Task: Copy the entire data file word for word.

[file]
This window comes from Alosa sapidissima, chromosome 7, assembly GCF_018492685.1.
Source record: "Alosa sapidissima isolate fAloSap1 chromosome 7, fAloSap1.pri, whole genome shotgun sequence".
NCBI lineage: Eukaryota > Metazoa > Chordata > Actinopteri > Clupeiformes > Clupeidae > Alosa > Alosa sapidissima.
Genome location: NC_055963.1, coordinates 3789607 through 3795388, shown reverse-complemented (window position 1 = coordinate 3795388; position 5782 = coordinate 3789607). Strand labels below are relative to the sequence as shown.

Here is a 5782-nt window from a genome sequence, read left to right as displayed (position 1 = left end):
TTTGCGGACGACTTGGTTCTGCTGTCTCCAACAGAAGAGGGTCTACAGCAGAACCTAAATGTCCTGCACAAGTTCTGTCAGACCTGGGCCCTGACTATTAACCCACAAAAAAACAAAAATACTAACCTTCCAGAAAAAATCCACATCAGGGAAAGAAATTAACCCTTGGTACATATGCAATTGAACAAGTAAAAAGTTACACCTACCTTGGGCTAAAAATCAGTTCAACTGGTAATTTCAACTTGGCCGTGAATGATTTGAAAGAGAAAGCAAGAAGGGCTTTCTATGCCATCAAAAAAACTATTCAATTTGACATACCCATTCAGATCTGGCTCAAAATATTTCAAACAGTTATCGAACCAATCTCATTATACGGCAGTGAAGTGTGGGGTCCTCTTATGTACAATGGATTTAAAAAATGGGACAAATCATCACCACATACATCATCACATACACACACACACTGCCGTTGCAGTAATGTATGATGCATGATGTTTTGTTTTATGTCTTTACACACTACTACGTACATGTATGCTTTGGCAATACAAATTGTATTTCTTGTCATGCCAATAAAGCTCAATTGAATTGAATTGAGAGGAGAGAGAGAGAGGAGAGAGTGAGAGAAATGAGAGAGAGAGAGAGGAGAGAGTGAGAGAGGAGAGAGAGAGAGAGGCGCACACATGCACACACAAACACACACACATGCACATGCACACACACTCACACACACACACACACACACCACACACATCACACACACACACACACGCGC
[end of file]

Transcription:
This window comes from Alosa sapidissima, chromosome 7, assembly GCF_018492685.1.
Source record: "Alosa sapidissima isolate fAloSap1 chromosome 7, fAloSap1.pri, whole genome shotgun sequence".
NCBI lineage: Eukaryota > Metazoa > Chordata > Actinopteri > Clupeiformes > Clupeidae > Alosa > Alosa sapidissima.
Genome location: NC_055963.1, coordinates 3789607 through 3795388, shown reverse-complemented (window position 1 = coordinate 3795388; position 5782 = coordinate 3789607). Strand labels below are relative to the sequence as shown.

Here is a 5782-nt window from a genome sequence, read left to right as displayed (position 1 = left end):
TTTGCGGACGACTTGGTTCTGCTGTCTCCAACAGAAGAGGGTCTACAGCAGAACCTAAATGTCCTGCACAAGTTCTGTCAGACCTGGGCCCTGACTATTAACCCACAAAAAAACAAAAATACTAACCTTCCAGAAAAAATCCACATCAGGGAAAGAAATTAACCCTTGGTACATATGCAATTGAACAAGTAAAAAGTTACACCTACCTTGGGCTAAAAATCAGTTCAACTGGTAATTTCAACTTGGCCGTGAATGATTTGAAAGAGAAAGCAAGAAGGGCTTTCTATGCCATCAAAAAAACTATTCAATTTGACATACCCATTCAGATCTGGCTCAAAATATTTCAAACAGTTATCGAACCAATCTCATTATACGGCAGTGAAGTGTGGGGTCCTCTTATGTACAATGGATTTAAAAAATGGGACAAATCATCACCACATACATCATCACATACACACACACACTGCCGTTGCAGTAATGTATGATGCATGATGTTTTGTTTTATGTCTTTACACACTACTACGTACATGTATGCTTTGGCAATACAAATTGTATTTCTTGTCATGCCAATAAAGCTCAATTGAATTGAATTGAGAGGAGAGAGAGAGAGGAGAGAGTGAGAGAAATGAGAGAGAGAGAGAGGAGAGAGTGAGAGAGGAGAGAGAGAGAGAGGCGCACACATGCACACACAAACACACACACATGCACATGCACACACACTCACACACACACACACACACACCACACACATCACACACACACACACACGCGC